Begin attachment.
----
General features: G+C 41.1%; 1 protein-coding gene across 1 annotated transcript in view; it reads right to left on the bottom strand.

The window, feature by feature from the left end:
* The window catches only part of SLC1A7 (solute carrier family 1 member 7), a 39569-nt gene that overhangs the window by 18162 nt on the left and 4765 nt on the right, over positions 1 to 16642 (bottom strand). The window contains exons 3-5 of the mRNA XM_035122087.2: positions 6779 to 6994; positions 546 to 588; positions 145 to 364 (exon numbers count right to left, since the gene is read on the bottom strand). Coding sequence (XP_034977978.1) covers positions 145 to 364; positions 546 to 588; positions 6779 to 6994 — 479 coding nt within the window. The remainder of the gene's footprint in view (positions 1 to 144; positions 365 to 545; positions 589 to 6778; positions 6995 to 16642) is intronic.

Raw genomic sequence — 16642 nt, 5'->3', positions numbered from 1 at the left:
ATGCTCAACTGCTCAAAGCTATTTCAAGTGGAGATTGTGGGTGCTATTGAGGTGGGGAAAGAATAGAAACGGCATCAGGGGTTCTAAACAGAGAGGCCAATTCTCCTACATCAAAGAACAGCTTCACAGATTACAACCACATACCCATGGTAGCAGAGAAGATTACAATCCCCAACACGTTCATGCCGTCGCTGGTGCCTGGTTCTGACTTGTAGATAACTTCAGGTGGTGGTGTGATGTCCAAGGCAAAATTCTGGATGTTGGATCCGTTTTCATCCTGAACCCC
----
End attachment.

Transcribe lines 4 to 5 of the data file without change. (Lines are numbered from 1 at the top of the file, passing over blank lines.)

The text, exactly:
Raw genomic sequence — 16642 nt, 5'->3', positions numbered from 1 at the left:
ATGCTCAACTGCTCAAAGCTATTTCAAGTGGAGATTGTGGGTGCTATTGAGGTGGGGAAAGAATAGAAACGGCATCAGGGGTTCTAAACAGAGAGGCCAATTCTCCTACATCAAAGAACAGCTTCACAGATTACAACCACATACCCATGGTAGCAGAGAAGATTACAATCCCCAACACGTTCATGCCGTCGCTGGTGCCTGGTTCTGACTTGTAGATAACTTCAGGTGGTGGTGTGATGTCCAAGGCAAAATTCTGGATGTTGGATCCGTTTTCATCCTGAACCCC